CVM Week 5 - Cardiac Cycle Flashcards Preview

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Flashcards in CVM Week 5 - Cardiac Cycle Deck (28):
0

Compare the pressure in the right and left ventricle?

Right ventricle much lower in pressure than the left ventricle, but cardiac output is (almost 100%) the same in both sides

1

Why is it important that cardiac output is matched by both sides of the heart?

Enables proper circulation of blood without it backing up either in the venous system or in the pulmonary system. When it isn't matched, this is said to be heart failure

2

What period is the heart in when the ventricles are filling?

Diastole

3

What is systole?

When the ventricles are ejecting blood

4

What is preload?

The degree of stretch in the ventricular wall by blood filling the ventricle.
The volume of blood in the ventricle will determine the preload

5

What is the frank starling law?

The increased stretch in the ventricles before they contract will enhance the contraction of the heart and allow greater volume of blood to be pumped out of the heart.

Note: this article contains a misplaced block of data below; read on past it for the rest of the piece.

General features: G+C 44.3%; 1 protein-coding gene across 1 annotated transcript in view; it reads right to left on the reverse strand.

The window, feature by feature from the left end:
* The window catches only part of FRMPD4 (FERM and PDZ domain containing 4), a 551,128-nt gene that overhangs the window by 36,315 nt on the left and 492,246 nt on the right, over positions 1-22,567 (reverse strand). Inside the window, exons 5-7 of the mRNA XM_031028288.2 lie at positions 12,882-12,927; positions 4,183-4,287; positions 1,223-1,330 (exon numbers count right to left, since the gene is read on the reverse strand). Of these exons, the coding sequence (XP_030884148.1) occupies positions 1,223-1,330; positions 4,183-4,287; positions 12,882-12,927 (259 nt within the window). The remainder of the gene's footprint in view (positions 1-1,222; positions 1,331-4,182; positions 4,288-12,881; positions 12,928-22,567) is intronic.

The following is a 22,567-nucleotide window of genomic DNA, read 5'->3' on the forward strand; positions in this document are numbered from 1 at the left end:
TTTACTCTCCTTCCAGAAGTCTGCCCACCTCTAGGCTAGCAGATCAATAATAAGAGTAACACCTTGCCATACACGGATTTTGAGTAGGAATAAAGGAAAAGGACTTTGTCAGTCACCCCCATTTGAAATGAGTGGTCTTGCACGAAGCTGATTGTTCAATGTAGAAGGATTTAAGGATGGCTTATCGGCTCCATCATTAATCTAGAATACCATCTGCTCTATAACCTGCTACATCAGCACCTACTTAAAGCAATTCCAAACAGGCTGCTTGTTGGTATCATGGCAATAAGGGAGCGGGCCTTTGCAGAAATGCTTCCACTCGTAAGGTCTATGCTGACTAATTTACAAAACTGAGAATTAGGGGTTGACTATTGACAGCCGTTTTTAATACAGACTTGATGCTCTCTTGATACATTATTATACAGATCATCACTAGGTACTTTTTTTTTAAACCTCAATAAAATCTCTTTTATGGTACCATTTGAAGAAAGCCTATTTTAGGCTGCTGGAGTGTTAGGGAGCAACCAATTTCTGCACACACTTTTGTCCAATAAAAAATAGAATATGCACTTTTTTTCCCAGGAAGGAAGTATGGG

"The heart will accept and pump whatever makes it into the ventricles)

6

Why does the heart achieve greater contractile strength when there is a greater preload?

The greater volume of blood stretches the length of sarcomere, causing a greater distance that they can contract during excitation contraction coupling. This causes a greater force of contraction capable of ejecting more blood

7

What is afterload?

The resistance that the ventricles must overcome to pump blood into the arteries. Depends on arterial pressure and ease of blood flow through pulmonary and aortic valves